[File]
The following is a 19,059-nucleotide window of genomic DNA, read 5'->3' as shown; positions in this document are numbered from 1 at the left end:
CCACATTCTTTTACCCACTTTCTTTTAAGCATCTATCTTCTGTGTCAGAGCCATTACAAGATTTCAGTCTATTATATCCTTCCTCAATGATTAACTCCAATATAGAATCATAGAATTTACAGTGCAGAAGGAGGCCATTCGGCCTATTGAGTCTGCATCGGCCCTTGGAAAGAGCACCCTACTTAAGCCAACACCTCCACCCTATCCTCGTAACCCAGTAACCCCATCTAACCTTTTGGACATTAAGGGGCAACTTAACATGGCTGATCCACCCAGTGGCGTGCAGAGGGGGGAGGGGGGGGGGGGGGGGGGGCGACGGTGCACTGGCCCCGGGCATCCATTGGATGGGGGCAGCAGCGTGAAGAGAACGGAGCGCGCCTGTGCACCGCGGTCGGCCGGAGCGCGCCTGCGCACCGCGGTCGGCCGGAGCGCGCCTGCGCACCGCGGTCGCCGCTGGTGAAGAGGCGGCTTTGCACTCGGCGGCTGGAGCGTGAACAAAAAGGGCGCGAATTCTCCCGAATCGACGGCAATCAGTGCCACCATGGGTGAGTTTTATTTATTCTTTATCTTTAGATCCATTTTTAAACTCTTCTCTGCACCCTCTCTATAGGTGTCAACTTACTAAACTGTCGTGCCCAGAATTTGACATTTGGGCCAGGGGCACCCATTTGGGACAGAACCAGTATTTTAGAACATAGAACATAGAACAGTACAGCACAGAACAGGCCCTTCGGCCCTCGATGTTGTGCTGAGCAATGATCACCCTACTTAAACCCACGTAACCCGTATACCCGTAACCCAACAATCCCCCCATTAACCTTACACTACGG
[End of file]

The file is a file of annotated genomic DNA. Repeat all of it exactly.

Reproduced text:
The following is a 19,059-nucleotide window of genomic DNA, read 5'->3' as shown; positions in this document are numbered from 1 at the left end:
CCACATTCTTTTACCCACTTTCTTTTAAGCATCTATCTTCTGTGTCAGAGCCATTACAAGATTTCAGTCTATTATATCCTTCCTCAATGATTAACTCCAATATAGAATCATAGAATTTACAGTGCAGAAGGAGGCCATTCGGCCTATTGAGTCTGCATCGGCCCTTGGAAAGAGCACCCTACTTAAGCCAACACCTCCACCCTATCCTCGTAACCCAGTAACCCCATCTAACCTTTTGGACATTAAGGGGCAACTTAACATGGCTGATCCACCCAGTGGCGTGCAGAGGGGGGAGGGGGGGGGGGGGGGGGGGCGACGGTGCACTGGCCCCGGGCATCCATTGGATGGGGGCAGCAGCGTGAAGAGAACGGAGCGCGCCTGTGCACCGCGGTCGGCCGGAGCGCGCCTGCGCACCGCGGTCGGCCGGAGCGCGCCTGCGCACCGCGGTCGCCGCTGGTGAAGAGGCGGCTTTGCACTCGGCGGCTGGAGCGTGAACAAAAAGGGCGCGAATTCTCCCGAATCGACGGCAATCAGTGCCACCATGGGTGAGTTTTATTTATTCTTTATCTTTAGATCCATTTTTAAACTCTTCTCTGCACCCTCTCTATAGGTGTCAACTTACTAAACTGTCGTGCCCAGAATTTGACATTTGGGCCAGGGGCACCCATTTGGGACAGAACCAGTATTTTAGAACATAGAACATAGAACAGTACAGCACAGAACAGGCCCTTCGGCCCTCGATGTTGTGCTGAGCAATGATCACCCTACTTAAACCCACGTAACCCGTATACCCGTAACCCAACAATCCCCCCATTAACCTTACACTACGG